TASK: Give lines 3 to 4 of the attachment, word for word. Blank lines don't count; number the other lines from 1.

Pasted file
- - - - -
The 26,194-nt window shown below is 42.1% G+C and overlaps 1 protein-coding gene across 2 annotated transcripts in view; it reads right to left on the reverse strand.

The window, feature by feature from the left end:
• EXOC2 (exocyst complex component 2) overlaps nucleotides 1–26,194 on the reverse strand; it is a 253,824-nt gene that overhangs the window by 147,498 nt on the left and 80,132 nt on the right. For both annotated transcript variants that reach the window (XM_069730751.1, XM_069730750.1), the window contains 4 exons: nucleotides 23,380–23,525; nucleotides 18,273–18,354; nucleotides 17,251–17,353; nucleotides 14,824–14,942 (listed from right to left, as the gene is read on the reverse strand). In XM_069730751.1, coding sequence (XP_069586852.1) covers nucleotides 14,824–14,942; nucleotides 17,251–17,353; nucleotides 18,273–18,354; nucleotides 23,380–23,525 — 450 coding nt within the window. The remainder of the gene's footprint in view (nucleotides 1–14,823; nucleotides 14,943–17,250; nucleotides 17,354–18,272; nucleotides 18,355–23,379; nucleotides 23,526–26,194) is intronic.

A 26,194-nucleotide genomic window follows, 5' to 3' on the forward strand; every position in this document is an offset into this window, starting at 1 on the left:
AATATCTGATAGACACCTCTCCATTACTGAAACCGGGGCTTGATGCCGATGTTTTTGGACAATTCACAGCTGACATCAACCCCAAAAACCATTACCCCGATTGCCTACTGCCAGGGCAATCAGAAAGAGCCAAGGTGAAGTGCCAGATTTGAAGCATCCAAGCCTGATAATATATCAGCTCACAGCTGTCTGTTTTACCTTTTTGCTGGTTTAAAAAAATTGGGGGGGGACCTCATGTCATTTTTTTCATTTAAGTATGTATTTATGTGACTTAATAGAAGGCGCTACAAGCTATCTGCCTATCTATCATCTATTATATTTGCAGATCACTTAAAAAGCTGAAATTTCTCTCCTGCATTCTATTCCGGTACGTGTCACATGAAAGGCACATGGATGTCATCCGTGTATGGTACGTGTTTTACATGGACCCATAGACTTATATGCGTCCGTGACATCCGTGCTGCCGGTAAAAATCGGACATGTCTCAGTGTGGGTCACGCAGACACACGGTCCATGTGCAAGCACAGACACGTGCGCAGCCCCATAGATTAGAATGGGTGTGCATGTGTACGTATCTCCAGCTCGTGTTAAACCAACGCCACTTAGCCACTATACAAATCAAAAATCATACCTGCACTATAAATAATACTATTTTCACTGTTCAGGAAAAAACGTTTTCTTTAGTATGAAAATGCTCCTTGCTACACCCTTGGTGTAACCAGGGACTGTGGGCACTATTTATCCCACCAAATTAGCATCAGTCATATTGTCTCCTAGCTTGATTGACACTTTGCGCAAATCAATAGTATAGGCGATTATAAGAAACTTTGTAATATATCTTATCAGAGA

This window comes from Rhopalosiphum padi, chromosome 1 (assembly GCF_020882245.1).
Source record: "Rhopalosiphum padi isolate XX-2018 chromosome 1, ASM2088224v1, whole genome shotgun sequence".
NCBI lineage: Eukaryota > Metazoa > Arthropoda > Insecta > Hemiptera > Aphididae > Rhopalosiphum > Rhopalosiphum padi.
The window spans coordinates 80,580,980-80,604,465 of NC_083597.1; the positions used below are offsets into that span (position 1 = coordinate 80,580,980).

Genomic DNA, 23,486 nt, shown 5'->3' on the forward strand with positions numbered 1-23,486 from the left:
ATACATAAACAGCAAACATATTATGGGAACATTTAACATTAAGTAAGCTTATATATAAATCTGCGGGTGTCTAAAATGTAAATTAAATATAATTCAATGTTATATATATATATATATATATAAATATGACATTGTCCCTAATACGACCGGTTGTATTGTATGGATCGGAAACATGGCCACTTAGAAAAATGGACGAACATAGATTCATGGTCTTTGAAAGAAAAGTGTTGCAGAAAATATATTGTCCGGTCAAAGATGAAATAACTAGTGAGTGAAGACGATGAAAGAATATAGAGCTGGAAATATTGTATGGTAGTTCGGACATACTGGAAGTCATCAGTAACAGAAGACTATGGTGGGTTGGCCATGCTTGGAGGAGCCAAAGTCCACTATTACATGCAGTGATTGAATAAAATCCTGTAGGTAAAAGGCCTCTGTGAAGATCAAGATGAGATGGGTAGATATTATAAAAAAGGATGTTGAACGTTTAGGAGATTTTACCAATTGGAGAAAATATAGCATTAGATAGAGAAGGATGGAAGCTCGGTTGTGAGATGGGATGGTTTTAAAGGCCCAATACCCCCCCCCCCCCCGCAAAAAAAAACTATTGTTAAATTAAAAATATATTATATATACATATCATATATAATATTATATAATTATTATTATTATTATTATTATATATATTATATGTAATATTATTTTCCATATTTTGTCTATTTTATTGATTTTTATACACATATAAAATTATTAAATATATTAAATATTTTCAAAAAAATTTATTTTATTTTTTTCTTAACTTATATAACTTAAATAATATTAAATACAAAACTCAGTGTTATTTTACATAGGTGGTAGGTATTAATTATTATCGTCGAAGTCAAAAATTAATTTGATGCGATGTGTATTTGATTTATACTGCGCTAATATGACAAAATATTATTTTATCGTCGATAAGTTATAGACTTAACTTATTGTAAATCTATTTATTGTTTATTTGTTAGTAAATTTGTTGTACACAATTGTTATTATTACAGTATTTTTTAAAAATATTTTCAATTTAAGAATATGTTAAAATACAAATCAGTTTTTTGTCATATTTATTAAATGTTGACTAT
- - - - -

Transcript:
• EXOC2 (exocyst complex component 2) overlaps nucleotides 1–26,194 on the reverse strand; it is a 253,824-nt gene that overhangs the window by 147,498 nt on the left and 80,132 nt on the right. For both annotated transcript variants that reach the window (XM_069730751.1, XM_069730750.1), the window contains 4 exons: nucleotides 23,380–23,525; nucleotides 18,273–18,354; nucleotides 17,251–17,353; nucleotides 14,824–14,942 (listed from right to left, as the gene is read on the reverse strand). In XM_069730751.1, coding sequence (XP_069586852.1) covers nucleotides 14,824–14,942; nucleotides 17,251–17,353; nucleotides 18,273–18,354; nucleotides 23,380–23,525 — 450 coding nt within the window. The remainder of the gene's footprint in view (nucleotides 1–14,823; nucleotides 14,943–17,250; nucleotides 17,354–18,272; nucleotides 18,355–23,379; nucleotides 23,526–26,194) is intronic.

A 26,194-nucleotide genomic window follows, 5' to 3' on the forward strand; every position in this document is an offset into this window, starting at 1 on the left: